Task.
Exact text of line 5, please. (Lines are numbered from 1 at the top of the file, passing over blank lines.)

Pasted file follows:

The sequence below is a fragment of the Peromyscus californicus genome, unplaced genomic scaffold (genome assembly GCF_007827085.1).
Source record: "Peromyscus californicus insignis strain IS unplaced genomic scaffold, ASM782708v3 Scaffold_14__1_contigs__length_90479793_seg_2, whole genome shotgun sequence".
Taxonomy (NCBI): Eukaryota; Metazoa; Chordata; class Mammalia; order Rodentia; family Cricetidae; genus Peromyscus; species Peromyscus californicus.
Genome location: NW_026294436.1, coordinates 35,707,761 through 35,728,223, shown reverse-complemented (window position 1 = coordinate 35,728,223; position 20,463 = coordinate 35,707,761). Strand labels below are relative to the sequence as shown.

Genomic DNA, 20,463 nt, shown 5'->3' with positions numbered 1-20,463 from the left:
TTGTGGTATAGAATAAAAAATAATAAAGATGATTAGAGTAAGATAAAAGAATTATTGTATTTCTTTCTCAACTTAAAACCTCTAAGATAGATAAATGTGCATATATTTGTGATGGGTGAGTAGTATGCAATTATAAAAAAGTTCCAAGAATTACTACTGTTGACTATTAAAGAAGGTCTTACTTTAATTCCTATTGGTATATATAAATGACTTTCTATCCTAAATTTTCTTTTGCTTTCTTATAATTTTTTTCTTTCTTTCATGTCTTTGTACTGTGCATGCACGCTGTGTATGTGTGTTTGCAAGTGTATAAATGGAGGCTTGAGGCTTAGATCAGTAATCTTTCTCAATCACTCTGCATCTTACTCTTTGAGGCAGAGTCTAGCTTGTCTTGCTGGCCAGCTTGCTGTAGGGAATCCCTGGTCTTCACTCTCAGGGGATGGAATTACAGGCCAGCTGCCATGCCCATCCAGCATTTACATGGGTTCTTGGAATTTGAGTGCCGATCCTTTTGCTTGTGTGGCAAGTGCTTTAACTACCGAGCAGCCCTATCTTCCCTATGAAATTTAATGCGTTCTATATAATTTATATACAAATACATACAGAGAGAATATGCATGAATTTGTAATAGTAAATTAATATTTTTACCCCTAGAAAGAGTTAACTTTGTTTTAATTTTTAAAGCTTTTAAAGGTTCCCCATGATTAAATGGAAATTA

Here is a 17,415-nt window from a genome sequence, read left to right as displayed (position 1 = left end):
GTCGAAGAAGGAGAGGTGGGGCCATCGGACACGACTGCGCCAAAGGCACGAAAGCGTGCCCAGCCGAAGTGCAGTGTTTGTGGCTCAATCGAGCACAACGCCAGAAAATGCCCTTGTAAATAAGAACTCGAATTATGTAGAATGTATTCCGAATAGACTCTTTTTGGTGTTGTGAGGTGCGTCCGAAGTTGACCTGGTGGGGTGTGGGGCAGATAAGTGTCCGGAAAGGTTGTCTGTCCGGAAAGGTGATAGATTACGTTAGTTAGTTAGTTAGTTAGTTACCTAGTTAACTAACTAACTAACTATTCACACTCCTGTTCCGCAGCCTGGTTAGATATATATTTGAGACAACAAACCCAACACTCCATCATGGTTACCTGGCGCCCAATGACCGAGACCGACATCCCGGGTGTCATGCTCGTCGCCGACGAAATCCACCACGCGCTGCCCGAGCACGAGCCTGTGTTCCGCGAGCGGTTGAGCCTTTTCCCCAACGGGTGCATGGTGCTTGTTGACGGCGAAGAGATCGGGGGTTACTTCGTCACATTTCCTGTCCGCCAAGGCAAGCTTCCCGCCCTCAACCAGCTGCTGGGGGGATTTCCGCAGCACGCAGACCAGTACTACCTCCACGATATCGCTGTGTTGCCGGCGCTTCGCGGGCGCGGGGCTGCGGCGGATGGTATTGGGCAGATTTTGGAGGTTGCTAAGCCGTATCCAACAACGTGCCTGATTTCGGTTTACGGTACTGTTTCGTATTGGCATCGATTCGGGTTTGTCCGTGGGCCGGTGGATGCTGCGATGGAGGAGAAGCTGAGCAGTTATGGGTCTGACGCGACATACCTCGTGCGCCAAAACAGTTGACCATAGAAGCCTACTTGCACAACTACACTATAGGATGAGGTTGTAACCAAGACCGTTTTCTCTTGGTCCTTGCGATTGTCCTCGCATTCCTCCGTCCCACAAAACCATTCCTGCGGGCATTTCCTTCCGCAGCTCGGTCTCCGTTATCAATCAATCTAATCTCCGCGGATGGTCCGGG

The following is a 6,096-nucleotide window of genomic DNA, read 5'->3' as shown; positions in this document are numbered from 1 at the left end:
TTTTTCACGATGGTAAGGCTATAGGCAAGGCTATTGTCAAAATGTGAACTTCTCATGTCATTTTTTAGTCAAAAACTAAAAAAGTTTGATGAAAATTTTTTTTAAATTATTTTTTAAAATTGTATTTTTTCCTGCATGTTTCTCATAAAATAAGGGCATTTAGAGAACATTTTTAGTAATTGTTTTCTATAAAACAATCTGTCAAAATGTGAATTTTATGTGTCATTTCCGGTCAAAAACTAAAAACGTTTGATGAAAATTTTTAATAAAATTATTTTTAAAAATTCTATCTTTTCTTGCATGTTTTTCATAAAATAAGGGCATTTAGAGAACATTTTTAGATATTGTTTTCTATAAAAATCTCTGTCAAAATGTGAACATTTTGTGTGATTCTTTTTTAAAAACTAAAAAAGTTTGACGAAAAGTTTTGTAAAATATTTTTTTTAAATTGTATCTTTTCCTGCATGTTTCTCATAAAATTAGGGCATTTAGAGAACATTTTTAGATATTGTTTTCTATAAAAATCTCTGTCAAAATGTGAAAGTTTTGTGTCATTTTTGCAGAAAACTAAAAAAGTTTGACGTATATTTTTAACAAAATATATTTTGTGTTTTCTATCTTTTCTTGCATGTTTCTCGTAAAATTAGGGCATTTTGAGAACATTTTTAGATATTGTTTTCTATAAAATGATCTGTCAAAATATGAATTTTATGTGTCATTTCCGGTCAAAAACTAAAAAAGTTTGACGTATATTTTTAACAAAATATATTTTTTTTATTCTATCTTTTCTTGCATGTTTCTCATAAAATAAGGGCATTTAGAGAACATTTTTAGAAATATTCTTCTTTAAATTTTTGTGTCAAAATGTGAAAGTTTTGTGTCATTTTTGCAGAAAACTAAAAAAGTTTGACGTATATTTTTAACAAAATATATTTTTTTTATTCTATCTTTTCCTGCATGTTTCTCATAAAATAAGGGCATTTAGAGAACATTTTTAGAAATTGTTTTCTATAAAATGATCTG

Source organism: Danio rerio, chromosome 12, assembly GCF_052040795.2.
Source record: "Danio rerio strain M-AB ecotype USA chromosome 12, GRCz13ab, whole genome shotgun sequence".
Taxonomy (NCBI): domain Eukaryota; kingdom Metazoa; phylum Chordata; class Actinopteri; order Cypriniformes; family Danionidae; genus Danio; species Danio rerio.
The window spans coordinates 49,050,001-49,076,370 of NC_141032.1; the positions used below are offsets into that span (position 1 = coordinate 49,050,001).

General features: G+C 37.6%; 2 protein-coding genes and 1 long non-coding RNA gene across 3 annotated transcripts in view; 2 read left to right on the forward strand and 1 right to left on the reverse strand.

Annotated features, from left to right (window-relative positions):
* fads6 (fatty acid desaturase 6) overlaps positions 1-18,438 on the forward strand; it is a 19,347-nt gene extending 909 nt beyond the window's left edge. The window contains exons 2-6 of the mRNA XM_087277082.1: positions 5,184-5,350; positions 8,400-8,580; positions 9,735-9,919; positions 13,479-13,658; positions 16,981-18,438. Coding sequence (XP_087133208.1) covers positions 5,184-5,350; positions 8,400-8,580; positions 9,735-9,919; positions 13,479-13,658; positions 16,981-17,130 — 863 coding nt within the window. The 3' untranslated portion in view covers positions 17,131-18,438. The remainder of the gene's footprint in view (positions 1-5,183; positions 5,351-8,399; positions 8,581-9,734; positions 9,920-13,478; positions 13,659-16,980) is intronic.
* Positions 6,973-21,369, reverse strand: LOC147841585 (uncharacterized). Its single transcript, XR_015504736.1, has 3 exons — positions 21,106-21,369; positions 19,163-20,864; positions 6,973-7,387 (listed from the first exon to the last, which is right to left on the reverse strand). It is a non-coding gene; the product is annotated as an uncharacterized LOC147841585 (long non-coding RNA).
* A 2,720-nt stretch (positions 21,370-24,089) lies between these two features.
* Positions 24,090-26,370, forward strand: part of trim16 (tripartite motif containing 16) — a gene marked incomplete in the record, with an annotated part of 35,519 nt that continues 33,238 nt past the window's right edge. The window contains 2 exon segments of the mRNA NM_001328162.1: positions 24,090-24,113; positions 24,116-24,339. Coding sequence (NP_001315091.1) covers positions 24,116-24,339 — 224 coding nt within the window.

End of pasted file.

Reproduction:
Genomic DNA, 20,463 nt, shown 5'->3' with positions numbered 1-20,463 from the left: